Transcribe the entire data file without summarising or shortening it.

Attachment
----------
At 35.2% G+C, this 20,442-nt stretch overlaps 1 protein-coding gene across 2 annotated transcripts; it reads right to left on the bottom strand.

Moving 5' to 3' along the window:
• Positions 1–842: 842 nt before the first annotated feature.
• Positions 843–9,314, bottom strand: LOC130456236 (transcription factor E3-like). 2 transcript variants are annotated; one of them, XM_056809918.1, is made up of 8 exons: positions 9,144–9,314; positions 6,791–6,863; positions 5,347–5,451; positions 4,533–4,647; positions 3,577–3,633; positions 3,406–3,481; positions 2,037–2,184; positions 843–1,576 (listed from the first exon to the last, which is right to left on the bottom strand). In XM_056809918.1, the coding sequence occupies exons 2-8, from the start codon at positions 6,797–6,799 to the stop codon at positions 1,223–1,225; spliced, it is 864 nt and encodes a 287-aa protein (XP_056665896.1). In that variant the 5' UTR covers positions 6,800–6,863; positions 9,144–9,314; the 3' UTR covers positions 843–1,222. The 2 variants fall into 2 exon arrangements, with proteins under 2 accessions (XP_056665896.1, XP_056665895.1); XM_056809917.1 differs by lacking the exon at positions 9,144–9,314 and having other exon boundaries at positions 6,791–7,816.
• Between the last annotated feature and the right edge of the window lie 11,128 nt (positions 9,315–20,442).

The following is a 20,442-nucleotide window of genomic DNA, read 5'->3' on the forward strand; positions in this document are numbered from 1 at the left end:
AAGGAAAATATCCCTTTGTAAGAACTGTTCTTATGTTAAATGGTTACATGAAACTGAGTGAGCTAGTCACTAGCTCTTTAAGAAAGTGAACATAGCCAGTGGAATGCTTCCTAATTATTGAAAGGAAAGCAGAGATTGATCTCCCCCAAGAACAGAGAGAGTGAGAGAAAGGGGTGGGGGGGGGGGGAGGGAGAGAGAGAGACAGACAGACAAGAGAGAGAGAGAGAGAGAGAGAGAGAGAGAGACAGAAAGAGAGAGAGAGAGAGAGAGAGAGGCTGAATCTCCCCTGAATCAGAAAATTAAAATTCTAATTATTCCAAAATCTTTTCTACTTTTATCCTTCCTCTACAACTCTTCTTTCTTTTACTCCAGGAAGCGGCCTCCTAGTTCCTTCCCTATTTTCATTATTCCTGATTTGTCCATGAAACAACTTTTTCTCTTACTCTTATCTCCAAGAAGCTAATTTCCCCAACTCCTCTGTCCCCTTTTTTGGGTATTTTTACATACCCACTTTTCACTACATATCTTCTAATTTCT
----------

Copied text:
At 35.2% G+C, this 20,442-nt stretch overlaps 1 protein-coding gene across 2 annotated transcripts; it reads right to left on the bottom strand.

Moving 5' to 3' along the window:
• Positions 1–842: 842 nt before the first annotated feature.
• Positions 843–9,314, bottom strand: LOC130456236 (transcription factor E3-like). 2 transcript variants are annotated; one of them, XM_056809918.1, is made up of 8 exons: positions 9,144–9,314; positions 6,791–6,863; positions 5,347–5,451; positions 4,533–4,647; positions 3,577–3,633; positions 3,406–3,481; positions 2,037–2,184; positions 843–1,576 (listed from the first exon to the last, which is right to left on the bottom strand). In XM_056809918.1, the coding sequence occupies exons 2-8, from the start codon at positions 6,797–6,799 to the stop codon at positions 1,223–1,225; spliced, it is 864 nt and encodes a 287-aa protein (XP_056665896.1). In that variant the 5' UTR covers positions 6,800–6,863; positions 9,144–9,314; the 3' UTR covers positions 843–1,222. The 2 variants fall into 2 exon arrangements, with proteins under 2 accessions (XP_056665896.1, XP_056665895.1); XM_056809917.1 differs by lacking the exon at positions 9,144–9,314 and having other exon boundaries at positions 6,791–7,816.
• Between the last annotated feature and the right edge of the window lie 11,128 nt (positions 9,315–20,442).

The following is a 20,442-nucleotide window of genomic DNA, read 5'->3' on the forward strand; positions in this document are numbered from 1 at the left end:
AAGGAAAATATCCCTTTGTAAGAACTGTTCTTATGTTAAATGGTTACATGAAACTGAGTGAGCTAGTCACTAGCTCTTTAAGAAAGTGAACATAGCCAGTGGAATGCTTCCTAATTATTGAAAGGAAAGCAGAGATTGATCTCCCCCAAGAACAGAGAGAGTGAGAGAAAGGGGTGGGGGGGGGGGGAGGGAGAGAGAGAGACAGACAGACAAGAGAGAGAGAGAGAGAGAGAGAGAGAGAGAGACAGAAAGAGAGAGAGAGAGAGAGAGAGAGGCTGAATCTCCCCTGAATCAGAAAATTAAAATTCTAATTATTCCAAAATCTTTTCTACTTTTATCCTTCCTCTACAACTCTTCTTTCTTTTACTCCAGGAAGCGGCCTCCTAGTTCCTTCCCTATTTTCATTATTCCTGATTTGTCCATGAAACAACTTTTTCTCTTACTCTTATCTCCAAGAAGCTAATTTCCCCAACTCCTCTGTCCCCTTTTTTGGGTATTTTTACATACCCACTTTTCACTACATATCTTCTAATTTCT